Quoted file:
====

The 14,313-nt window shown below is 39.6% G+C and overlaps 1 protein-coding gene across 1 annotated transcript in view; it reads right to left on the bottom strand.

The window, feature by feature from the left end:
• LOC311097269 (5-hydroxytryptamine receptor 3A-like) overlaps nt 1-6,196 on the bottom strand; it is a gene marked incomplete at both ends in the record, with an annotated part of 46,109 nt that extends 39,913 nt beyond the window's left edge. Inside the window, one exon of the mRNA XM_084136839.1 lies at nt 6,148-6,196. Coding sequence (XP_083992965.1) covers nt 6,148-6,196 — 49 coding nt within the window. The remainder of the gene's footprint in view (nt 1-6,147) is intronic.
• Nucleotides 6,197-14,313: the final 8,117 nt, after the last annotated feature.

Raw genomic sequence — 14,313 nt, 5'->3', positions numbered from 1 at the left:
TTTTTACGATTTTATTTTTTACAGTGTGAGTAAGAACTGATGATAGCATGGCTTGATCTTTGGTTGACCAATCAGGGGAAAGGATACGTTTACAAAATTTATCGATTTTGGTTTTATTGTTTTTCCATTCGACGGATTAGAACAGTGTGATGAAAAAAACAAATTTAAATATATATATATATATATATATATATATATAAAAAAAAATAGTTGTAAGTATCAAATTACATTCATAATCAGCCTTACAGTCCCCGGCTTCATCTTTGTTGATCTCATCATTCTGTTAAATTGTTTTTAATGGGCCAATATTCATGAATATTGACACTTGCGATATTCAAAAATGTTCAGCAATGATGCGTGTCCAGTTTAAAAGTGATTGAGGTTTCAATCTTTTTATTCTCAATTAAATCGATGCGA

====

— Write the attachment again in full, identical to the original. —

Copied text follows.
The 14,313-nt window shown below is 39.6% G+C and overlaps 1 protein-coding gene across 1 annotated transcript in view; it reads right to left on the bottom strand.

The window, feature by feature from the left end:
• LOC311097269 (5-hydroxytryptamine receptor 3A-like) overlaps nt 1-6,196 on the bottom strand; it is a gene marked incomplete at both ends in the record, with an annotated part of 46,109 nt that extends 39,913 nt beyond the window's left edge. Inside the window, one exon of the mRNA XM_084136839.1 lies at nt 6,148-6,196. Coding sequence (XP_083992965.1) covers nt 6,148-6,196 — 49 coding nt within the window. The remainder of the gene's footprint in view (nt 1-6,147) is intronic.
• Nucleotides 6,197-14,313: the final 8,117 nt, after the last annotated feature.

Raw genomic sequence — 14,313 nt, 5'->3', positions numbered from 1 at the left:
TTTTTACGATTTTATTTTTTACAGTGTGAGTAAGAACTGATGATAGCATGGCTTGATCTTTGGTTGACCAATCAGGGGAAAGGATACGTTTACAAAATTTATCGATTTTGGTTTTATTGTTTTTCCATTCGACGGATTAGAACAGTGTGATGAAAAAAACAAATTTAAATATATATATATATATATATATATATATATAAAAAAAAATAGTTGTAAGTATCAAATTACATTCATAATCAGCCTTACAGTCCCCGGCTTCATCTTTGTTGATCTCATCATTCTGTTAAATTGTTTTTAATGGGCCAATATTCATGAATATTGACACTTGCGATATTCAAAAATGTTCAGCAATGATGCGTGTCCAGTTTAAAAGTGATTGAGGTTTCAATCTTTTTATTCTCAATTAAATCGATGCGA